The Humble Origins Of Potato Chip Sandwiches

Despite every youth's belief that they created the potato chip sandwich, this legendary meal has a couple of colorful origin stories of questionable veracity. According to the Irish satirical newspaper The Waterford Whispers, Noreen O'Neill invented the crisp — British for chips — sandwich in 1961 as a cheap way to feed her 18 kids. The magazine would have us believe that Meryl Streep portrayed O'Neill in an Oscar-winning biopic called "When the Chips are Down." The fictional foul-mouthed but resourceful mother may not have invented the crisp sandwich, but it's likely that its origins were equally spontaneous and humble. Who actually created the potato chip sandwich is up for debate.

In 1951 an article appeared in the Democrat and Chronicle called "How About a Nice, Er.. Potato Chip Sandwich?" The author, John B. Kenny shares recipes geared towards the newspaper's male readers, and talks about a conversation with Mr. Martindale, who enquires whether Kenny has ever had a potato chip sandwich. "I confessed that I had not. He assured me it is delicious and then gave me the recipe." What follows is the recipe for the potato chip sandwich: two slices any kind of bread; large handful of selected (flat) potato chips; 1/16 pound of butter.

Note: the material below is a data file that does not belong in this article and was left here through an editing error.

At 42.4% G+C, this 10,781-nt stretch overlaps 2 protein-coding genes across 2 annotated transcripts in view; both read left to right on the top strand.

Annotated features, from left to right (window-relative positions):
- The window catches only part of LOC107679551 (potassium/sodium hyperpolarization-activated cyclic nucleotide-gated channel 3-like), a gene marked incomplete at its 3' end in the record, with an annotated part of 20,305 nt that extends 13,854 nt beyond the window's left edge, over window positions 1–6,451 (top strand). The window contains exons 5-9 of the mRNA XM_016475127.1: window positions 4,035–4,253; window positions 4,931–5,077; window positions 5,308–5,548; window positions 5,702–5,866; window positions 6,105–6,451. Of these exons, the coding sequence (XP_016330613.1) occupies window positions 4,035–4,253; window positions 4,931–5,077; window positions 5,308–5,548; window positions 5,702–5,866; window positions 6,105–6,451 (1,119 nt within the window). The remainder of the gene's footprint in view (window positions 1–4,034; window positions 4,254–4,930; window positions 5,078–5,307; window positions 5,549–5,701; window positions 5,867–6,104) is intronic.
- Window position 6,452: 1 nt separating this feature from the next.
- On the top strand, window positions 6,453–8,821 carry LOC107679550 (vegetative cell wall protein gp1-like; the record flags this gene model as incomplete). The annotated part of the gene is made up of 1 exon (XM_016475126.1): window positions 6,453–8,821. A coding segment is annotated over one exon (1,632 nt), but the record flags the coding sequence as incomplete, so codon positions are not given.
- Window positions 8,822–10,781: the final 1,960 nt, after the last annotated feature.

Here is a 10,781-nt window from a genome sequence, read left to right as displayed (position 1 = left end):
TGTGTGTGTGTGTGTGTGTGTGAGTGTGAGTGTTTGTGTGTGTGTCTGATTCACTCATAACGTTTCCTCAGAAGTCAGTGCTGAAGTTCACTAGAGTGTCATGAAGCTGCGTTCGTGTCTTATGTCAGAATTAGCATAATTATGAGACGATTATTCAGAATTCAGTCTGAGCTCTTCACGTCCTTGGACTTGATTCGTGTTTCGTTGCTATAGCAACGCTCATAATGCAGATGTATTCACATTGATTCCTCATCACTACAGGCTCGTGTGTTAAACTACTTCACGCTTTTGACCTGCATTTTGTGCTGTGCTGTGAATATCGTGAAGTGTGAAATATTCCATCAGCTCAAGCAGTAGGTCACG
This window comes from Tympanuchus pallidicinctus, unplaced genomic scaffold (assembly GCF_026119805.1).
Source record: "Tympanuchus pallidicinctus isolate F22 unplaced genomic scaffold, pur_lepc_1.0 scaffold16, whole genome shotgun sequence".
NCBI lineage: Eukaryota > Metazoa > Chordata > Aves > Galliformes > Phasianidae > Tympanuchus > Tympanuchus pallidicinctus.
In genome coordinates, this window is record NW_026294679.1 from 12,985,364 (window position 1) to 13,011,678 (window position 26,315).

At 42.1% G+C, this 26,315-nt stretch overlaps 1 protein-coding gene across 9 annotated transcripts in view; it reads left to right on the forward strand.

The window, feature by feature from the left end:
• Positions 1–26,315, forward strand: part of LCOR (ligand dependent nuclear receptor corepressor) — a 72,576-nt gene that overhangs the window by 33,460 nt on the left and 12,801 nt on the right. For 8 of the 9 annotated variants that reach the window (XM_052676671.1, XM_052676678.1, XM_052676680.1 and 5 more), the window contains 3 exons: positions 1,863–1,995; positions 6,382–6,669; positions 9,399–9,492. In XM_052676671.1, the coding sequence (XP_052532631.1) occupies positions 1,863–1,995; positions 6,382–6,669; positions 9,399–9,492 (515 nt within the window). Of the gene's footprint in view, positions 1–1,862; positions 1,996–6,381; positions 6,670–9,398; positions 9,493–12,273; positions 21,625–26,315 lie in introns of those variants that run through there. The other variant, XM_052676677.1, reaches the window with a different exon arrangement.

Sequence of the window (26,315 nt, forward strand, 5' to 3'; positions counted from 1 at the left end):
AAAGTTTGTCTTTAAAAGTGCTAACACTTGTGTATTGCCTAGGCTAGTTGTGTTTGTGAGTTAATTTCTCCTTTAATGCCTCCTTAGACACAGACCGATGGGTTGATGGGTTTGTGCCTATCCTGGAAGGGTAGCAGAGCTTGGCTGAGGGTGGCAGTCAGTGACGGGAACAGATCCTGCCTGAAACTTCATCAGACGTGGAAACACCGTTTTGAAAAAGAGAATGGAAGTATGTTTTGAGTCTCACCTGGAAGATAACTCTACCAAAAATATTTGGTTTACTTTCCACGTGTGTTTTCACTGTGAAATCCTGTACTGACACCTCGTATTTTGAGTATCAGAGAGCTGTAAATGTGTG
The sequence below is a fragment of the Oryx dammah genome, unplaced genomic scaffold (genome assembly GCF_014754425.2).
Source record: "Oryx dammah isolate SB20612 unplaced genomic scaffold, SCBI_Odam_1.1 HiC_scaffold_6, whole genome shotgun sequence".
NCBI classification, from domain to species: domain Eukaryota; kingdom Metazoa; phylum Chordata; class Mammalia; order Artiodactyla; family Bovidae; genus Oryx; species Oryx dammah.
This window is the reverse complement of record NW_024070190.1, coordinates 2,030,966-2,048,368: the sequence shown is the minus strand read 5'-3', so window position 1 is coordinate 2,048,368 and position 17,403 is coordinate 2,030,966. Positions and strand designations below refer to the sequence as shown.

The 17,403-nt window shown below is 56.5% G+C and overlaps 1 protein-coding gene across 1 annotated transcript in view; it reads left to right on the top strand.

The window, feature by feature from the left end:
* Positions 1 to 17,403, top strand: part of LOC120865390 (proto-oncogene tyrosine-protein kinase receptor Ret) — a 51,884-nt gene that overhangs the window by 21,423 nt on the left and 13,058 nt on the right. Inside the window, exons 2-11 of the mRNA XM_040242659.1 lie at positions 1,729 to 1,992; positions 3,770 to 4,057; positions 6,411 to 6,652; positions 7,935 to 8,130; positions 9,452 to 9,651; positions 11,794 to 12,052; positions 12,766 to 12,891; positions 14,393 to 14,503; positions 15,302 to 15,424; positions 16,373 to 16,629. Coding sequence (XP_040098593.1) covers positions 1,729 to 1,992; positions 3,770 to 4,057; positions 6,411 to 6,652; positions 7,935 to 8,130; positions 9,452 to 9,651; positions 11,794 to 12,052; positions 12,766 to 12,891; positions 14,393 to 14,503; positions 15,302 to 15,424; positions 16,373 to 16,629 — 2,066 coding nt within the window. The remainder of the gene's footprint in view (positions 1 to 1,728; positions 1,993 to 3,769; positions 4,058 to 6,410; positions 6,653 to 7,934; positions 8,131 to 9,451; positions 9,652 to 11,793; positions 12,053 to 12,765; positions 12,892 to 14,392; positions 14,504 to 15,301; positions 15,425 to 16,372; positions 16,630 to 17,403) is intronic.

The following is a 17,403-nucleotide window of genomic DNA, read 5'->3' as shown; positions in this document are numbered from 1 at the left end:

Regardless of who invented it, the popularity of the potato chip sandwich is undeniable, and chef Nigella Lawson's decision to post an Instagram video of herself making a crisp sandwich succeeded in renewing interest in it. Nigella insists on plain soft white bread, a bit of butter, and a satisfyingly crunchy handful of crisps. And that's it.

The potato chip sandwich has many names

Called pieces and crisps in Scotland, a crisp butty in Yorkshire, England, and a Tayto sandwich in Ireland, the crisp sandwich is a staple in the U.K.: a sandwich that many adults recall learning to make as a child. It definitely creates nostalgia — the sandwich is more of an institution than a novelty. In 2015 the Irish airline Aer Lingus began offering crisp sandwich packages on their flights. Containing a package of Tayto cheese & onion chips, two slices of soft white bread, and Kerrygold butter, the offering was applauded, with one fan commenting on Aer Lingus' Twitter post, "Oh. My. God. @AerLingus you win. Everyone else can just go home now."

2015 also saw a rivalry pop up when two crisp shops opened within months of each other: Mr. Crisp in West Yorkshire, England, and Simply Crispy in Belfast, Ireland. Simply Crispy started as a joke after the satire team Ulster Fry spoke of a fictional crisp sandwich store. Local café owner Andrew McMenamin decided to give it a try and opened a crisp sandwich pop-up café. On launch day, the shop sold out two hours after opening.

But while they may seem late to the party, Americans can appreciate a good crisp sandwich just as much as the Brits, judging by the addition of the Tayto Crisp Sambo in 2016 at the Late Late, a New York Irish pub. The sandwich involves a fancy bun, pickles, and tomato relish, which would disappoint purist Nigella Lawson, but it's still a potato chip sandwich.